Posts Tagged ‘interactive’

Educating Artists for the Future: Learning at the Intersections of Art, Science, Technology, and Culture

Thursday, January 3rd, 2008

Edited by Mel Alexenberg

Educating Artists for the Future

In Educating Artists for the Future, some of the world’s most innovative thinkers in higher education in art and design offer fresh directions for educating artists for a rapidly evolving post-digital future. Their creative redefinition of art at the interdisciplinary interface where scientific enquiry and new technologies shape aesthetic and cultural values offers groundbreaking guidelines for art education in an era of emerging new media. This is the first book concerned with educating artists for the post-digital age, propelling artists into unknown territory.

A culturally diverse range of art educators focus on teaching their students to create artworks that explore the complex balance between cultural pride and global awareness. They demonstrate how the dynamic interplay between digital, biological, and cultural systems calls for alternative pedagogical strategies that encourage student-centered, self-regulated, participatory, interactive, and immersive learning. Educating Artists for the Future charts the diaphanous boundaries between art, science, technology, and culture that are reshaping art education.

Burning the Interface

Monday, July 22nd, 1996

The thesis describes the development during the 1990s of visual artists' utilisation of computer-based interactive multimedia and the production internationally, with a focus on Australian artists, of artworks on the CD-ROM media format. 
Earlier parts of the author's research led to the exhibition, 'Burning the Interface < International Artists' CD-ROM>', which he co-curated, opening at the Museum of Contemporary Art, Sydney, in 1996, before touring to Perth, Brisbane, Melbourne and Adelaide.
The thesis surveys the range of practice by artists working with digital media and the opportunities for exhibition in the public spaces of museums, galleries and the street, and advances scenarios for correcting the laxity of response by the exhibiting institutions to the vigour with which Australian artists represented their work and ideas at this time in national and international forums.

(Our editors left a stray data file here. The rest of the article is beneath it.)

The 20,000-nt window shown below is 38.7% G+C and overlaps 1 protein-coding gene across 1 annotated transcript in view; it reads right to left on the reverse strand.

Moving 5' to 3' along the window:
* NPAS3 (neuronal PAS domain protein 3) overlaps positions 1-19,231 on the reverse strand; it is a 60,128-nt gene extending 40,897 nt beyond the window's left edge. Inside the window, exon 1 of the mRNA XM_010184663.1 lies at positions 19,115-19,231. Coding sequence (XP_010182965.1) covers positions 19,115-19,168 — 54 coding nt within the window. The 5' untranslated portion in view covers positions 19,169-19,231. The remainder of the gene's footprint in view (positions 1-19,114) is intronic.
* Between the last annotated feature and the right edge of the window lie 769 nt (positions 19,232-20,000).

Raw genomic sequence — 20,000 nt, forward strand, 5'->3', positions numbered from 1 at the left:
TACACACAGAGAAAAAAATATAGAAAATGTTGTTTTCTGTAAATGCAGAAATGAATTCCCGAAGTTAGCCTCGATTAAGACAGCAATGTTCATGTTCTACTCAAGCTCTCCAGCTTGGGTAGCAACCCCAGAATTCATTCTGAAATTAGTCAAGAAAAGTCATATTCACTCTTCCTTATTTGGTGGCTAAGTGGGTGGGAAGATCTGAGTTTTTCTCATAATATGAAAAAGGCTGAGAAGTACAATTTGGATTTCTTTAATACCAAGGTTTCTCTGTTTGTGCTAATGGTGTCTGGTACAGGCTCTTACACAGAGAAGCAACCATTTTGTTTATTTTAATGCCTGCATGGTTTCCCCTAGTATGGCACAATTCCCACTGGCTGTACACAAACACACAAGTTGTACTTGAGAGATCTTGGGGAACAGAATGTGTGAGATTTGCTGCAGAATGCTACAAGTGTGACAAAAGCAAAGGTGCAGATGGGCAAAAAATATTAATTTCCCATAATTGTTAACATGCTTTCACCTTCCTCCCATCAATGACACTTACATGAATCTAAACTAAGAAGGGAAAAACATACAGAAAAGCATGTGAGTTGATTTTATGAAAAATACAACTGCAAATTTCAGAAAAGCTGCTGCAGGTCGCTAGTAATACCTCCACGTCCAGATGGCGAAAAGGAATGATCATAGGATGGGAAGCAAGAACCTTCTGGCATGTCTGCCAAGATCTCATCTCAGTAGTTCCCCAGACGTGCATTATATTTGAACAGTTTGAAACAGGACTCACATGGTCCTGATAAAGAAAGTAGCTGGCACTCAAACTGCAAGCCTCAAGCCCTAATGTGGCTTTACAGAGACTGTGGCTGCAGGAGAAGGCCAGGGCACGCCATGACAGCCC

Four published artists' work on CDROM are analysed in detail, and a concluding chapter about 'interactive multimedia' and its usefulness as an art medium to the artist introduces the studio practice component of this MFA submission. This takes the form of a prototype 'experimental' version of an interactive multimedia work on CD-ROM, ('Strangers on the Land') a copy of which is contained in a pocket at the rear of the bound version.

Art and Telecommunications: 10 Years on

Monday, March 18th, 1991

Gidney, E. (1991). “Art and Telecommunications: 10 Years on.” Leonardo 24(2): 147-152.
The author argues that telecommunications constitutes a new, postindustrial international dimension and that the nature of artists’ work in this medium differs radically from that of most earlier art forms. This paper provides an overview of artists’ work with telecommunications systems and gives a brief history of some significant events of the last 10 years. The creative development of the medium by artists is described, and an emergent new paradigm of interactive work is discussed in terms of cultural theories of communication.

An Electronic Arts Network for Australia

Wednesday, March 13th, 1991

Phillip Bannigan and Sue Harris

Australia is in the process of establishing its first electronic arts network. The technical and economic environment for creating an online network for artists and their advocacy bodies is favourable in that affordable public networks are widespread and most arts organisations own personal computers.

Phillip Bannigan and Sue Harris Leonardo, Vol. 24, No. 2, Connectivity: Art and Interactive Telecommunications (1991), p. 227